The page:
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Why ArcelorMittal Stock Fell 11% in March

Reuben Gregg Brewer, The Motley Fool

What happened

Shares of globally diversified steelmaker ArcelorMittal (NYSE: MT) fell 11% in March, according to data provided by S&P Global Market Intelligence. It wasn't alone in the drop, with United States Steel (NYSE: X) and AK Steel (NYSE: AKS) falling 12% and 9%, respectively. Fellow steelmakers Nucor and Steel Dynamics didn't experience similarly deep declines, and were down just 3% and 6%, respectively. There's a bigger story here, and it all leads back to iron ore miner Vale S.A. (NYSE: VALE).

So what

In February, a dam containing mine waste ruptured at a Vale mine in Brazil. It was the second such disaster at a Vale operation in the last few years. That led to a broad review of mine waste facilities in Brazil, to ensure that everything possible was done to avoid a third disaster.

Unlike most of its U.S. peers, ArcelorMittal is vertically integrated, meaning that it owns mining operations and steel mills. Residents near one of its Brazilian mines were evacuated in February. So while ArcelorMittal isn't directly in the line of fire in the events following Vale's second dam disaster, the steelmaker is getting tarred with the same brush to some extent. That's likely to put a damper on the stock until the Vale issue has passed.   

A man working in a steel mill with molten steel being poured

Image source: Getty Images

But that's just one piece of the puzzle here. Vale's troubles have led to a broader disruption in the iron ore market. It is one of the largest providers of iron ore in the world, and deliveries have been impacted since the disaster. In fact, Vale recently announced that sales in 2019 would be down 20% from its prior expectations -- a big change. Iron ore prices, meanwhile, have been rising as investors had largely expected such an outcome.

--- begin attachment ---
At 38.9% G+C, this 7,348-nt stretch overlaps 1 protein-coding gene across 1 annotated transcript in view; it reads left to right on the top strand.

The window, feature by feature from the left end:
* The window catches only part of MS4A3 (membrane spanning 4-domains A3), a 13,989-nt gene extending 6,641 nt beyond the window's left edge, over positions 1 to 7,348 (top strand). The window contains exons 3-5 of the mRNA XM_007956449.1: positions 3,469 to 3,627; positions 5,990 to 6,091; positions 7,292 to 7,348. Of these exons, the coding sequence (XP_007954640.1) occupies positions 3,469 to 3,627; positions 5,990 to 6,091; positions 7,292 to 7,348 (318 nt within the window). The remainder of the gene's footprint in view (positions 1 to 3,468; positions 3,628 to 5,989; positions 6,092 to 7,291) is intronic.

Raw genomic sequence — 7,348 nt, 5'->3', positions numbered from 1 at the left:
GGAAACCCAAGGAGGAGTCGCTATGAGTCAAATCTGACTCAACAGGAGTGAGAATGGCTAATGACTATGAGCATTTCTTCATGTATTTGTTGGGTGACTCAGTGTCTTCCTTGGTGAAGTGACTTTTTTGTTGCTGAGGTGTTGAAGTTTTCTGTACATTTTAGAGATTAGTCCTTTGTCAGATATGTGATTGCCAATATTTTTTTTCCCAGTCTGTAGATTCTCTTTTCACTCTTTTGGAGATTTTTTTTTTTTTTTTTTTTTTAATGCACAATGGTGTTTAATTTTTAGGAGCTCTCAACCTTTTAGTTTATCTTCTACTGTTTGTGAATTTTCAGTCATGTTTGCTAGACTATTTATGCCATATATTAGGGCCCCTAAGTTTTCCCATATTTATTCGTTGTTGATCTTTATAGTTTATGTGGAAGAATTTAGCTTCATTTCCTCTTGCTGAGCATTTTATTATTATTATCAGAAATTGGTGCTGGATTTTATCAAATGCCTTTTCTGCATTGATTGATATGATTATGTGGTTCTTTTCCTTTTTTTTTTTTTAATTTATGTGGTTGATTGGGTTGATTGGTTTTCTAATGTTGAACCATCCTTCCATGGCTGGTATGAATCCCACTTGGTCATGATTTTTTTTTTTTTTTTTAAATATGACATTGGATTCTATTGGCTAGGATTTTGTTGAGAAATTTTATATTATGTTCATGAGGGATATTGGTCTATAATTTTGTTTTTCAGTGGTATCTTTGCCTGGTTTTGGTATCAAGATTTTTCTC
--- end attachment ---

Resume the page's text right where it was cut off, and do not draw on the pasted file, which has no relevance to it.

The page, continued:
A material portion of ArcelorMittal's steel production is from blast furnaces, which use iron ore as a key input. The same is also true of AK Steel and U.S. Steel. All three, then, are facing the headwind of higher iron ore costs. Less impacted are Nucor and Steel Dynamics, which use electric arc furnaces, where scrap steel is the primary input. That goes a long way toward explaining the differences in stock performance noted above, with ArcelorMittal having the added headwind of operating mining assets in Brazil.

Now what

As far as steelmakers go, ArcelorMittal is differentiated in its business approach from the larger U.S. mills. The combination of being vertically integrated and globally diversified changes the equation a great deal. While that might be seen as a positive in the big picture, right now it is a material negative because of the second Vale dam disaster in a relatively short time. The effects here are also hitting other steelmakers, and there remains a great deal of uncertainty. The steel industry is highly cyclical, and recently has been doing very well, suggesting the top of the cycle has been reached. Most investors should probably wait on the sidelines to see how things play out.

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Reuben Gregg Brewer owns shares of Nucor. The Motley Fool owns shares of Vale S.A. The Motley Fool recommends Nucor. The Motley Fool has a disclosure policy.